Lots of factors affect how our skin looks: Stress, skin care, and yep, even food. No matter your skin type (and there really isn’t “good” skin vs. “bad” skin anyway), having healthy skin that you enjoy living in is a bonus.
We checked in with the science behind what foods affect skin and some common questions on how food affects your glow.
1. Salmon and other fatty fish
By now, you likely know that omega-3 fatty acids are the bomb. Not only do they protect from cancer and heart disease and boost brain power, but a small research review suggested that they are also good for your skin. These powerful nutrients are most commonly found in fatty fish, like salmon, tuna, or mackerel. Besides being a super tasty and great for simple dinners, omega-3-containing salmon may also play a role in the prevention of skin cancer.
2. Sunflower seeds
A 2014 research review suggested that eating a combination of vitamins E and C may protect your skin against UV damage. A tasty source of vitamin E is crunchy roasted sunflower seeds. Combine them with spinach, which is rich in vitamin C, in a skin-boosting salad. Then add some salmon on top!
3. Olive oil
Want another reason to start partaking in the Mediterranean diet all year round? A research review suggested that including olive oil in your diet may help in the prevention of skin cancer and slow some signs of skin aging. If you’re not ready to uproot to the Mediterranean just yet, you can get a head start by replacing processed oils and butter with olive oil to reap those benefits.
One study suggested that lycopene in fruits like tomatoes and watermelon may protect against the sun’s harsh UV rays. That doesn’t mean you should forego your daily sunscreen, though. Lycopene is more prevalent in processed tomatoes, like tomato paste or cooked tomato sauce. So, feel free to throw an Italian food dinner party ASAP. Or try these fish tacos with watermelon salsa to combine a whole lot of skin-happy foods at once.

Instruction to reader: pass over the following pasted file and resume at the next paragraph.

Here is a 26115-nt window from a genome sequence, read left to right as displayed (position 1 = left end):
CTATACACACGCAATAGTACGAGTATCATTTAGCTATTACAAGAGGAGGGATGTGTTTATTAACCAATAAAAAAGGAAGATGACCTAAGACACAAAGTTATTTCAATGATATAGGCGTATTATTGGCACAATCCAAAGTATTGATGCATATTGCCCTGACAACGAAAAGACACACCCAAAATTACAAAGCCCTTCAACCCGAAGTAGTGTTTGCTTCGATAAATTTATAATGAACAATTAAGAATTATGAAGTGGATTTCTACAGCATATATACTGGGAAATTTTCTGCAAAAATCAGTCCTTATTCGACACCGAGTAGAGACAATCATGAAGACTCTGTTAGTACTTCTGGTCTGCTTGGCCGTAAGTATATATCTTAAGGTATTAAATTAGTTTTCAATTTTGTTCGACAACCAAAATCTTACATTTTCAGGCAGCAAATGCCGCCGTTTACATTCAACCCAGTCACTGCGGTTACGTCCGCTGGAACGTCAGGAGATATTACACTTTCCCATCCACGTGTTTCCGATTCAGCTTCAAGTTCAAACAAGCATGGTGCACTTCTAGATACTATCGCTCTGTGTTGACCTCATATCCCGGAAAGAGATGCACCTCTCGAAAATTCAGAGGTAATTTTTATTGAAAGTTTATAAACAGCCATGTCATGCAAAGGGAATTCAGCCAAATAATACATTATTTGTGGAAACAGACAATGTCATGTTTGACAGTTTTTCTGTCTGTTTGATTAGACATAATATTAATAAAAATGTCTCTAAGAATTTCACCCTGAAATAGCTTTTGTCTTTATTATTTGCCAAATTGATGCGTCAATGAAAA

5. Green tea
Green tea is already perfect for that afternoon relaxation hour, but it might also soothe your skin. A small research review suggested that green tea has antioxidant and anti-inflammatory properties that could aid in treating acne.
6. Red bell peppers
You may already know the benefits of topical vitamin C on your skin. But eating your vitamin C may have skin benefits, too. An old 2007 study showed that a higher intake of vitamin C is associated with fewer incidences of wrinkles. A more recent research review suggested that it may also help with skin conditions and cancer.
With 118 milligrams of vitamin C in just 1/2 cup, these sweet peppers are totally worth adding to your omelet, salad, or stir-fry.
7. Carrots and leafy green veggies
Beta-carotene, which can be found in both purple and orange carrots, gets turned into vitamin A, a super important nutrient for your skin. Pair those carrots with some leafy greens like spinach and kale to unlock the powers of antioxidants lutein and zeaxanthin. It’s a combo that may help protect your skin from sun damage. Cut some carrots onto a leafy green salad for a punch of nutrition.